All of this preoccupied me as Lucy and entourage arrived.. I immediately saw the tired look on her face beneath the bright, professional smile. I also noticed how she summoned strength from the tired cross-country traveller to the spunky red-headed legend. I recall being impressed by all of this in a blur of seconds as she greeted the media horde. Even at that late hour, it was a bit of a frenzy with fans battling the media with cries of “Lucy! Lucy! Lucy”. I was both spectator and reporter. I waited for a shot at interviewing Lucy, thinking she would blow past me and was looking down at my feet when she greeted me. I know it sounds so very corny but we must’ve had one of those out of body moments when she saw ME. Tired star sees tired local reporter. Lucy’s compassion kicked in for me. It rarely happens that way. Usually, the celeb, understandably, just wants to get the hell out of that situation. Not Lucy. One of a kind.

      My Mom was a lifelong Lucy fan. I could almost sense her beaming over the phone when I called to tell her my Lucy story.

      We ended our phone chat with Mom saying, “I Love Lucy”.

      (Robert Osborne, the late “Turner Classic Movies” host used to tell wonderful anecdotes about Lucille Ball’s generosity. Osborne credited Lucy with guiding him from being “just another B actor” to find his strength as a movie lover and historian. Lucy’s counsel led Osborne to his greatest success as the standout host of Turner Classic Movies.)

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    • Becky, thank you. It’s hard not to be perceptive in those scenarios unless you’re blinded by the “Get the Star interview”. I wasn’t above that fray – just more sensitive because I felt so tired given my LONG day. You would have to be very insensitive or starstruck.
      I think my awareness of those moments gave me a link to some of the celebrities.
      Marilyn has always mentioned how tired (and maybe haggard) Charlton “Call me “Chuck” Heston looked when he greeted her with a big smile and a little peck (I think).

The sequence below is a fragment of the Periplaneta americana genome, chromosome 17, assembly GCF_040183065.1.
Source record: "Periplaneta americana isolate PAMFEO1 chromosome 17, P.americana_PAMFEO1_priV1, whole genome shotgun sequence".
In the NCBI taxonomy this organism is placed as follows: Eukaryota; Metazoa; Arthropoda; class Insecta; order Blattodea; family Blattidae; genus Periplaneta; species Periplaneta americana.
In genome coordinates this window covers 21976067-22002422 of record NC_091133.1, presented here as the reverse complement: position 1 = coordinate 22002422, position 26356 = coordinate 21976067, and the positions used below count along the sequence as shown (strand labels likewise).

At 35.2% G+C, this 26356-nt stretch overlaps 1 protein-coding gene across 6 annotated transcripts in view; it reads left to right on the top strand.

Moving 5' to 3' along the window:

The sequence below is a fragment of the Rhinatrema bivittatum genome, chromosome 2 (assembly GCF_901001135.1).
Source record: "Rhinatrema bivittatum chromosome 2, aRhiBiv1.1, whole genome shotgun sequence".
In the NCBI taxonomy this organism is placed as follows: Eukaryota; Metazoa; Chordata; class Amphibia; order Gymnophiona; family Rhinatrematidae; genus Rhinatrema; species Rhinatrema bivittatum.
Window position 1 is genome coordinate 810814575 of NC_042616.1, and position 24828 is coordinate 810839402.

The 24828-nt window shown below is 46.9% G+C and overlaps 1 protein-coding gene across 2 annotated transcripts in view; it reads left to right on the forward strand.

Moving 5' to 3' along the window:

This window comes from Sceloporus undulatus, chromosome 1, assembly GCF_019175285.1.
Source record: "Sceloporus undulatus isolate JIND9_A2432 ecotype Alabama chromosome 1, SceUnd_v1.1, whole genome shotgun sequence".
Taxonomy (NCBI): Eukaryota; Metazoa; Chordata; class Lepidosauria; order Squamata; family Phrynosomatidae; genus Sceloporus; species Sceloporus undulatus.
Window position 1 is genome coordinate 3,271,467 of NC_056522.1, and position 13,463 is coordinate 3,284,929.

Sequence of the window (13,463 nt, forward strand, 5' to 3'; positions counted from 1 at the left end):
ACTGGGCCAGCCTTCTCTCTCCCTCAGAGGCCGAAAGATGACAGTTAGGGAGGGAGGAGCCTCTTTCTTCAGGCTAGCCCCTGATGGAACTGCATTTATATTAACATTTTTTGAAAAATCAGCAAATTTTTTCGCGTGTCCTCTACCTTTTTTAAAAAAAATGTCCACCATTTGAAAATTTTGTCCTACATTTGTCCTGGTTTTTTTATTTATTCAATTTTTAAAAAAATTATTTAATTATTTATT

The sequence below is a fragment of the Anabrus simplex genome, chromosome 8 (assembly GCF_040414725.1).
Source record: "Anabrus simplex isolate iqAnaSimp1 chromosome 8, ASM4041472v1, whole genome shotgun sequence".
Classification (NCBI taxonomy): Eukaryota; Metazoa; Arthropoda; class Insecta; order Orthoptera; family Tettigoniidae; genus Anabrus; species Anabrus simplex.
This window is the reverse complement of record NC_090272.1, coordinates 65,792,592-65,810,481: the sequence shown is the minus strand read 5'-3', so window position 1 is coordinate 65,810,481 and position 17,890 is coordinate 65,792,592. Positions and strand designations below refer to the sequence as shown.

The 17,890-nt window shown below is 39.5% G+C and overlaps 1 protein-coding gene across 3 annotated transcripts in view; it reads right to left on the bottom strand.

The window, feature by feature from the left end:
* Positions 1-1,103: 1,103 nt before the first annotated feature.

The celebs in those days logged lots of miles and myriad local interviews when promoting their films, books, or shows. They HAD to be so tired even though it was part of the job. Most detested that part of the job. One celeb, I forget who, told me he/she felt like a vacuum cleaner salesperson when – on the road – peddling their product. You don’t really noticed that when you see stars on the late night talk shows. They’re all smiley and buoyant. Besides, those late night shows are the peak moments on their PR stints and, frequently, they are friendly with the hosts.

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        • Becky, thanks. Keep that in mind when you’re watching your next late night talk show. Any talk show for that matter where celebs are being interviewed. Is the host/ess really listening or checking out the cards with prepared questions? They usually say, “..Ya know, somebody told me….” and then go on with some insipid query.

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            • Becky, Carson and Steve Allen were my favorite “Tonight” show hosts. Steverino was my favorite. I loved his skits as “Biff Allen, Sports reporter”. Steve would insanely crack up into giggles. Allen was a prolific musician. Pianist, composer, actor, writer, pundit. One of a kind. I was so sorry when he left the show. I didn’t care for Jack Paar. Johnny Carson was so refreshing. he actually did interviews, promos and “sig ID’s” for our college radio station.

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  3. She can still make me laugh at her reruns. She is such a beauty too and sounds like a really nice person. That must have made your day Garry. What a memory.
    Leslie ❤

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    • Leslie, I still love Lucy. We don’t watch the reruns because..because we have other things but I love watching Lucy in old movies like “Stage Door” (’39/RKO). Lucy, a young comic pistol, holds her own with Katherine Hepburn, Ginger Rogers, Eve Arden and other legends.
      Lucy is also sharp in “Without Love” (’45/MGM) with Hepburn, Tracy and Keenan Wynn.
      MGM didn’t know what to do with her.
      One of Lucy’s best starring roles is in a film called “5 Came Back” (’39/RKO). She’s a wise-cracking Jean Harlow type opposite Chester Morris. The film was remade in the 50’s as “Back From Eternity” with Anita Ekberg in the Lucy role. Anita had a bigger chest but nothing else to compare with our favorite redhead.
      I just remembered “Yours, Mine and Ours” — 60’s comedy about a widowed man and woman with mega families who hit it off. Lucy and Henry Fonda. A really enjoyable film with Lucy at her peak and Fonda, as always, just wonderful. Check it out – if you haven’t seen t. It’s run frequently on the tube.

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    • Thanks, Slmret. It’s hard to forget those stories since I’m such an old movies fan boy. I see some people on the TV screen and my mind says, “Hey, wait a minute–remember when we met him-her..?”